The thing sat and stared at her, unmoving. Mara held her ground. There was more stomping as the light approached and then she saw him… a boy, about her age, out of breath, his flashlight swinging wildly as he ran to catch up.
“Charlotte, come!” the boy commanded, breathlessly; but the thing, whom Mara now assumed was named Charlotte, did not move. It simply sat, and stared, and waited. And when the boy finally arrived with his flashlight, Mara saw that Charlotte was a dog; more precisely, a bloodhound.
“Sorry, she doesn’t listen too good but she won’t hurt you,” said the boy. Mara hadn’t considered that the dog might hurt her. Looking more closely at Charlotte in the glow of the flashlight, she thought she looked more sad than fierce.
“Can I pet her?” Mara asked.
Mara held out a hand for the dog to sniff and then gently stroked her, running her hands along the loose skin of Charlotte’s face and lightly scratching behind her ears. “Why didn’t she bark when she saw me?”
“She can’t. We got her from a rescue and they told us that the man that owned her before used a choke chain and it damaged her. Now she can’t bark and she just kinda whispers and she wheezes a lot when she runs.” Mara wondered if that’s why she looked so sad. It must be hard to be a dog and not be able to bark.
“I’m Ryan,” said the boy.
“I’m Mara. That’s my house,” she said, pointing behind her. “Where do you live?”
“The other side of the river. Well, I don’t actually live there…I’m staying with my grandparents for the summer while my mom and dad work on our new house. They said it would be boring for me to be there while they fixed it up and I’d have more fun with my grandparents.”
“Is it more fun?” Mara asked. She couldn’t imagine spending the summer with her grandparents. They were nice enough, and they sometimes let her do things that her parents wouldn’t (like eat ice cream for breakfast), but they lived in a condo in the city and Mara would miss the river and the woods and the pier at night.
“I guess so. I can go swimming whenever I want. And Gran makes really good chocolate chip cookies.”
Somehow the oddness of meeting a boy and his dog at the edge of the woods in the middle of the night did not strike Mara as peculiar. She had learned that the night was full of surprises, most of them good if you didn’t let the darkness scare you off.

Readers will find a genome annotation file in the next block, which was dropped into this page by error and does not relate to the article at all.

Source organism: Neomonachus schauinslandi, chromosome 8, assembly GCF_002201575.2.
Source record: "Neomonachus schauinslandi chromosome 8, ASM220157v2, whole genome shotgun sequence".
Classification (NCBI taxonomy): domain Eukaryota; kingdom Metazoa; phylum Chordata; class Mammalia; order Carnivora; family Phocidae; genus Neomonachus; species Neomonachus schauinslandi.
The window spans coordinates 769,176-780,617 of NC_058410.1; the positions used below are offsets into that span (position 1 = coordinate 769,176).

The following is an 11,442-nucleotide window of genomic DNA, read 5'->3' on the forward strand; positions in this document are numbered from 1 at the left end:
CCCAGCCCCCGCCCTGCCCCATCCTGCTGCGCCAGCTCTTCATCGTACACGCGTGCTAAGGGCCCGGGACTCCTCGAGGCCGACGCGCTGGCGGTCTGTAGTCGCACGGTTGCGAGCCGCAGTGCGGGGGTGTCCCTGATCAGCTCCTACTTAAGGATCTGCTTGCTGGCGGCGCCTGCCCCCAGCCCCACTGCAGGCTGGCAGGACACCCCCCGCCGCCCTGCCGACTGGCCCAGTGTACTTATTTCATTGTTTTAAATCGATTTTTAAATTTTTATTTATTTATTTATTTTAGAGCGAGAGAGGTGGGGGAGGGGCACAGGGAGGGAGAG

“Wanna come sit on the pier with me? We can watch for shooting stars.”
Mara turned and headed back toward the pier, Ryan and Charlotte following quietly behind her.
“Do your parents know you’re out here?”
“No,” said Mara, glancing back toward the house. “They probably wouldn’t like it very much, either. So you have to be quiet, ok?”
“Ok. I don’t think my grandparents would like it if they knew either. Have you done this before, snuck out I mean?”
“Mmhmm. I come out here most nights, except when it’s raining and not during the winter of course. Just during the summer when there’s no school and I don’t have to get up as early. Hey look! There’s one…did you see it?”
“No. Missed it. Do you think there’ll be another?”
“Maybe. Some nights I see three or four. One night I saw ten! It was a meteor shower or something like that…I read about it on the internet.”
“I wish there was a meteor shower tonight.”
“No, I don’t think so. But keep watching. There might be another before you have to go back.”
Ryan didn’t want to think about going back. He lay down on the pier and stared up at the stars, hoping to see just one shoot across the sky. Mara lay next to him and together they watched and waited and compared notes about the river. There were minnows on Ryan’s side too, and he sometimes scooped them up with a net and hooked them on his fishing pole and used them to catch bigger fish. Mara thought that was mean. She liked fishing too, but she used a plastic worm and she always let the fish go after she caught them. Mara told Ryan about the snapping turtle that lived in the river and hunted for minnows around the pilings. Ryan didn’t know about the snapping turtle and he worried a little about it being in there the next time he went swimming.
“There! Did you see it that time?”
“Yes!” said Ryan, trying to keep his excitement contained to a whisper. “That was so cool.”
“Make a wish,” she told him. “You get a wish for every shooting star you see. It doesn’t always work, but sometimes it does.”
Ryan closed his eyes. He didn’t know why, it just seemed like that was what you were supposed to do when you made a wish. Mara did the same.
“What did you wish?” he asked.
“I can’t tell you or it definitely won’t come true,” she said with all the authority of a practiced shooting star wisher.
“But if you come back tomorrow night, I’ll tell you if it came true.”
“Ok,” he said, excitedly. That was fast, he thought to himself…and just like that his wish had been granted.
© Kelly Rainey and 500wordsandcounting.wordpress.com, 2015.
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